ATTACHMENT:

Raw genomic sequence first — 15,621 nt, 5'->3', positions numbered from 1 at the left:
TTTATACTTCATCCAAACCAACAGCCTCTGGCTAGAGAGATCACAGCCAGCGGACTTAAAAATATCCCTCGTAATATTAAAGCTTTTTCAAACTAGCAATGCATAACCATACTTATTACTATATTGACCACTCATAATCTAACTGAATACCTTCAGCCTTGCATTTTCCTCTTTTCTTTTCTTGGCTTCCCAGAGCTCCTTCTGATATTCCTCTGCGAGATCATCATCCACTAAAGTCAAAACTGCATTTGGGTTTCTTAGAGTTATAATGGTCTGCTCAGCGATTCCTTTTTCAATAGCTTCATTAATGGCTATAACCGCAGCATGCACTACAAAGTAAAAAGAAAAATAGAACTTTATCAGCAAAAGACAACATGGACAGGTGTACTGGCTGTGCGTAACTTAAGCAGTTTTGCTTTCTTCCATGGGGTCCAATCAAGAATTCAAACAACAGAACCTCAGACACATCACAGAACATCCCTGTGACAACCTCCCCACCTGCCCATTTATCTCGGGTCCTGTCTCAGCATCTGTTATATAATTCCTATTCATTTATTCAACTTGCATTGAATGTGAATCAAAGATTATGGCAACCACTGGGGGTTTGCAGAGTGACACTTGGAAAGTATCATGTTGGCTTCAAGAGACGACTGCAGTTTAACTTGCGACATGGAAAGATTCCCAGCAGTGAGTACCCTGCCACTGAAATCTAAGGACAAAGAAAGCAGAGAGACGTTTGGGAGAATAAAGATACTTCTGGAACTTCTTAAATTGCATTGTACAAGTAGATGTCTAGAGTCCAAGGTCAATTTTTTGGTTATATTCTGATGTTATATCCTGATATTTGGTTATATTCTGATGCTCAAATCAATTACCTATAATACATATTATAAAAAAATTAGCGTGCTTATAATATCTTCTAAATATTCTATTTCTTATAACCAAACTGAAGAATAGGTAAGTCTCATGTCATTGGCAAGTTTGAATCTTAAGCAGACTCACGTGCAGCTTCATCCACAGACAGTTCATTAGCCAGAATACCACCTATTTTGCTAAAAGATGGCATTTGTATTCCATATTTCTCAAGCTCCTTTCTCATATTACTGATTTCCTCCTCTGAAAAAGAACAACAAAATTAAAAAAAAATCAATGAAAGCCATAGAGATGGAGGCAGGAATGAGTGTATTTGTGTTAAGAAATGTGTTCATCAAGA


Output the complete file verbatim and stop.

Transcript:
Raw genomic sequence first — 15,621 nt, 5'->3', positions numbered from 1 at the left:
TTTATACTTCATCCAAACCAACAGCCTCTGGCTAGAGAGATCACAGCCAGCGGACTTAAAAATATCCCTCGTAATATTAAAGCTTTTTCAAACTAGCAATGCATAACCATACTTATTACTATATTGACCACTCATAATCTAACTGAATACCTTCAGCCTTGCATTTTCCTCTTTTCTTTTCTTGGCTTCCCAGAGCTCCTTCTGATATTCCTCTGCGAGATCATCATCCACTAAAGTCAAAACTGCATTTGGGTTTCTTAGAGTTATAATGGTCTGCTCAGCGATTCCTTTTTCAATAGCTTCATTAATGGCTATAACCGCAGCATGCACTACAAAGTAAAAAGAAAAATAGAACTTTATCAGCAAAAGACAACATGGACAGGTGTACTGGCTGTGCGTAACTTAAGCAGTTTTGCTTTCTTCCATGGGGTCCAATCAAGAATTCAAACAACAGAACCTCAGACACATCACAGAACATCCCTGTGACAACCTCCCCACCTGCCCATTTATCTCGGGTCCTGTCTCAGCATCTGTTATATAATTCCTATTCATTTATTCAACTTGCATTGAATGTGAATCAAAGATTATGGCAACCACTGGGGGTTTGCAGAGTGACACTTGGAAAGTATCATGTTGGCTTCAAGAGACGACTGCAGTTTAACTTGCGACATGGAAAGATTCCCAGCAGTGAGTACCCTGCCACTGAAATCTAAGGACAAAGAAAGCAGAGAGACGTTTGGGAGAATAAAGATACTTCTGGAACTTCTTAAATTGCATTGTACAAGTAGATGTCTAGAGTCCAAGGTCAATTTTTTGGTTATATTCTGATGTTATATCCTGATATTTGGTTATATTCTGATGCTCAAATCAATTACCTATAATACATATTATAAAAAAATTAGCGTGCTTATAATATCTTCTAAATATTCTATTTCTTATAACCAAACTGAAGAATAGGTAAGTCTCATGTCATTGGCAAGTTTGAATCTTAAGCAGACTCACGTGCAGCTTCATCCACAGACAGTTCATTAGCCAGAATACCACCTATTTTGCTAAAAGATGGCATTTGTATTCCATATTTCTCAAGCTCCTTTCTCATATTACTGATTTCCTCCTCTGAAAAAGAACAACAAAATTAAAAAAAAATCAATGAAAGCCATAGAGATGGAGGCAGGAATGAGTGTATTTGTGTTAAGAAATGTGTTCATCAAGA